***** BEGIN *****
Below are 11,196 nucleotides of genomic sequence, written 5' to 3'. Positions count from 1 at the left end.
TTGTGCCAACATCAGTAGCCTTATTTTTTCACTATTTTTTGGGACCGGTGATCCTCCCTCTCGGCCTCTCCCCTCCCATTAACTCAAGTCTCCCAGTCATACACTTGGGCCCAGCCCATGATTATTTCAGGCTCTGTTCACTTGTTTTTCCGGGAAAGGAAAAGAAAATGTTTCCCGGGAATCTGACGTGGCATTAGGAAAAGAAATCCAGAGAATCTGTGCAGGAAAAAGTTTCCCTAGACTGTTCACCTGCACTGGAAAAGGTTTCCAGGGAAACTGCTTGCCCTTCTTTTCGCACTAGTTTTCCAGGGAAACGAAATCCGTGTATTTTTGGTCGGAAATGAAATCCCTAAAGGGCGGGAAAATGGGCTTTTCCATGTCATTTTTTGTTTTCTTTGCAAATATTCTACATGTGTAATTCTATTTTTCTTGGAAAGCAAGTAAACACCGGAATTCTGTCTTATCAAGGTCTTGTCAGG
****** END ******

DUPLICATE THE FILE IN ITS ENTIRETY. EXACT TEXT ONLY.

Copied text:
Below are 11,196 nucleotides of genomic sequence, written 5' to 3'. Positions count from 1 at the left end.
TTGTGCCAACATCAGTAGCCTTATTTTTTCACTATTTTTTGGGACCGGTGATCCTCCCTCTCGGCCTCTCCCCTCCCATTAACTCAAGTCTCCCAGTCATACACTTGGGCCCAGCCCATGATTATTTCAGGCTCTGTTCACTTGTTTTTCCGGGAAAGGAAAAGAAAATGTTTCCCGGGAATCTGACGTGGCATTAGGAAAAGAAATCCAGAGAATCTGTGCAGGAAAAAGTTTCCCTAGACTGTTCACCTGCACTGGAAAAGGTTTCCAGGGAAACTGCTTGCCCTTCTTTTCGCACTAGTTTTCCAGGGAAACGAAATCCGTGTATTTTTGGTCGGAAATGAAATCCCTAAAGGGCGGGAAAATGGGCTTTTCCATGTCATTTTTTGTTTTCTTTGCAAATATTCTACATGTGTAATTCTATTTTTCTTGGAAAGCAAGTAAACACCGGAATTCTGTCTTATCAAGGTCTTGTCAGG